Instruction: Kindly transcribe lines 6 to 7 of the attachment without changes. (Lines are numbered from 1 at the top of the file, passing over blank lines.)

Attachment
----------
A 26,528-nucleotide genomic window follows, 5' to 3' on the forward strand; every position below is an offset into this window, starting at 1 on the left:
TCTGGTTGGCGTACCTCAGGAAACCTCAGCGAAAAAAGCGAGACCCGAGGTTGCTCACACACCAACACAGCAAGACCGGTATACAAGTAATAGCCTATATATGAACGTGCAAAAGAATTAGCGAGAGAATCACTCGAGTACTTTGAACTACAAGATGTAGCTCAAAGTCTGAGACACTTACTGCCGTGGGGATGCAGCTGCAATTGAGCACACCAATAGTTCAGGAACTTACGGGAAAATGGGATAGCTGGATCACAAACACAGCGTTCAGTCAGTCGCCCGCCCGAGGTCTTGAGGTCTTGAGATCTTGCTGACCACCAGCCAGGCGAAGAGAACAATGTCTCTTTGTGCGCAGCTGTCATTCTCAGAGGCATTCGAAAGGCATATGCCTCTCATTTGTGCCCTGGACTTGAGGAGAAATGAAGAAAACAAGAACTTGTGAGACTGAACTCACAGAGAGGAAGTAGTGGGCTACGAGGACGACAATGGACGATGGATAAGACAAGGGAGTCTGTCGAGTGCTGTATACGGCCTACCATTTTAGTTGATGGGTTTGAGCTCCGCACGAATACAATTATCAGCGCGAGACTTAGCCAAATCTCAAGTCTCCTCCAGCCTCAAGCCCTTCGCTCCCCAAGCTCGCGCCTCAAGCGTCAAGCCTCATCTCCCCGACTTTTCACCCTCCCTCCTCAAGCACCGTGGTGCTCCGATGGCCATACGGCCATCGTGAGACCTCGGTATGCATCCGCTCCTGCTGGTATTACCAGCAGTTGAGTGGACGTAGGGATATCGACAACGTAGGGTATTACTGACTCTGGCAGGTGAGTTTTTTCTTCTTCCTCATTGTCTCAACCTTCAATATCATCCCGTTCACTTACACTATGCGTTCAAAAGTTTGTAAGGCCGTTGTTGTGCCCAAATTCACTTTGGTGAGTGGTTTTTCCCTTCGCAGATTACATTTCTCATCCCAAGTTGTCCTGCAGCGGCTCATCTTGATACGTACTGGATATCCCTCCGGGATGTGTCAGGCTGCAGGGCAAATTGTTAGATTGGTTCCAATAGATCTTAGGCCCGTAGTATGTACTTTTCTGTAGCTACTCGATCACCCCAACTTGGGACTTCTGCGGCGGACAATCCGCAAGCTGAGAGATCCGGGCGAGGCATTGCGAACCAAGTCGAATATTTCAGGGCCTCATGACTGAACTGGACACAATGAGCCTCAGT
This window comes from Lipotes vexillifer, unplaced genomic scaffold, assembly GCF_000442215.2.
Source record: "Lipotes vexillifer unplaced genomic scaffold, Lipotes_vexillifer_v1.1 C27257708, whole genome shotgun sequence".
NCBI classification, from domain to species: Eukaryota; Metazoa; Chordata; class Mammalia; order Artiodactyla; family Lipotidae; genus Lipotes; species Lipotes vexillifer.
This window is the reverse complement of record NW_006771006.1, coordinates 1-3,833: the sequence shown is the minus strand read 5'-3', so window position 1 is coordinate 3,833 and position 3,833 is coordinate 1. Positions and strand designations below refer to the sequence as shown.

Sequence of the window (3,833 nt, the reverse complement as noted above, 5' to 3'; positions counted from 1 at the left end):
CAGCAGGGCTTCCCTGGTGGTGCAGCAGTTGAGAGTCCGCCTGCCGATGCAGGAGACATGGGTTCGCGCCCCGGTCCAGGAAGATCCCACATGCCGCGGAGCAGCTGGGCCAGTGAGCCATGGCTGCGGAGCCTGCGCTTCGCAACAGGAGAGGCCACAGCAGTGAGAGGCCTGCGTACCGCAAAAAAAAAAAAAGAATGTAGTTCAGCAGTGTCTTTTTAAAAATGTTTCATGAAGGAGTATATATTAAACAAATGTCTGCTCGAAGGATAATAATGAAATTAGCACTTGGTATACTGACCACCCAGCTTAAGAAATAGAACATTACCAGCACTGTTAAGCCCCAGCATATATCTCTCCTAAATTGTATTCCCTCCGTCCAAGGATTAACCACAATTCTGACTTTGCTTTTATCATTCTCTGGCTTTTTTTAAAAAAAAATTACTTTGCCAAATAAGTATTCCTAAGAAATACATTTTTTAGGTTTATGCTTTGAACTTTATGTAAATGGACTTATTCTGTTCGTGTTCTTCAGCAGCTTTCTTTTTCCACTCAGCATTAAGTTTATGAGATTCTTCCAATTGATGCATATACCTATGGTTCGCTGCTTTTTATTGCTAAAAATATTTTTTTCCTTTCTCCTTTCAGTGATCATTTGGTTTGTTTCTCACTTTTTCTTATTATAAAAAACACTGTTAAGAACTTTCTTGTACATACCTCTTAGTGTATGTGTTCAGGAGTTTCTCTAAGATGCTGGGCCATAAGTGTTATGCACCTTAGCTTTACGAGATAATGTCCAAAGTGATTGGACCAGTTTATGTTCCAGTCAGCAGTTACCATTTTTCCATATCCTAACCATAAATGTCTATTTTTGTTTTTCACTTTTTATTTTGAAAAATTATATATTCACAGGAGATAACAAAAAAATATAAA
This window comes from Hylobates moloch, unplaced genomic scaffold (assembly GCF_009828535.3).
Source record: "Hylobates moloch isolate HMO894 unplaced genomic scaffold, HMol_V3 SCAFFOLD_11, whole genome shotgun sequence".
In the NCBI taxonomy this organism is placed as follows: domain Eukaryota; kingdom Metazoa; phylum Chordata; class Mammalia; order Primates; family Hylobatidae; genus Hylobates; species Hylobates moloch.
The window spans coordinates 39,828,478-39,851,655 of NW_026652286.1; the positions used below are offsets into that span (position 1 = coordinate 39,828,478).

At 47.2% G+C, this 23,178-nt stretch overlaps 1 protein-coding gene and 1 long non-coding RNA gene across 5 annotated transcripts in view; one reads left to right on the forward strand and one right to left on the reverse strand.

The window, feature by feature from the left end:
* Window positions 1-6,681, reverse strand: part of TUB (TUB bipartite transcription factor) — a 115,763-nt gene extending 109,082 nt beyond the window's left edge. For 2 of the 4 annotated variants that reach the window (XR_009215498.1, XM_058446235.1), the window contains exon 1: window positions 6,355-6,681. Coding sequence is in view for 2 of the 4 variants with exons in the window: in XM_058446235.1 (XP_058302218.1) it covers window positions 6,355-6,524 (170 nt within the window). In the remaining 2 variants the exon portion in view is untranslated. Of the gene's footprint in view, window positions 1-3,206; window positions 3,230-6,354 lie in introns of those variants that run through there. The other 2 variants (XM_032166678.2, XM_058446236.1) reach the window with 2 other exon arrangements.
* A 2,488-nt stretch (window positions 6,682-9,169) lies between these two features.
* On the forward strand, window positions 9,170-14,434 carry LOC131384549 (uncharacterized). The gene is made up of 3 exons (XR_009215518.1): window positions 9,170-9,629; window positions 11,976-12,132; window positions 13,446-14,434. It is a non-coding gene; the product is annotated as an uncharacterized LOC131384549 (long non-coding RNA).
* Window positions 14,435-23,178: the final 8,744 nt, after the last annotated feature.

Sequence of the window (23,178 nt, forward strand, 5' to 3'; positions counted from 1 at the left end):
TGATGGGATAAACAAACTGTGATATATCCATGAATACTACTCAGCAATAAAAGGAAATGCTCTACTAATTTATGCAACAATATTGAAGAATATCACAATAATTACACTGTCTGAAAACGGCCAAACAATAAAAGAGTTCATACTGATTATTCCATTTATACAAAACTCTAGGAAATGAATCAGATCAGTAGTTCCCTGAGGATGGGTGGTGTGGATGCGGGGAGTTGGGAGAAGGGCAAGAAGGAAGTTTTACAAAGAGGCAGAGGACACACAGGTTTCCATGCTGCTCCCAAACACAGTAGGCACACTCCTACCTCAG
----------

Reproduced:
This window is the reverse complement of record NW_006771006.1, coordinates 1-3,833: the sequence shown is the minus strand read 5'-3', so window position 1 is coordinate 3,833 and position 3,833 is coordinate 1. Positions and strand designations below refer to the sequence as shown.

Sequence of the window (3,833 nt, the reverse complement as noted above, 5' to 3'; positions counted from 1 at the left end):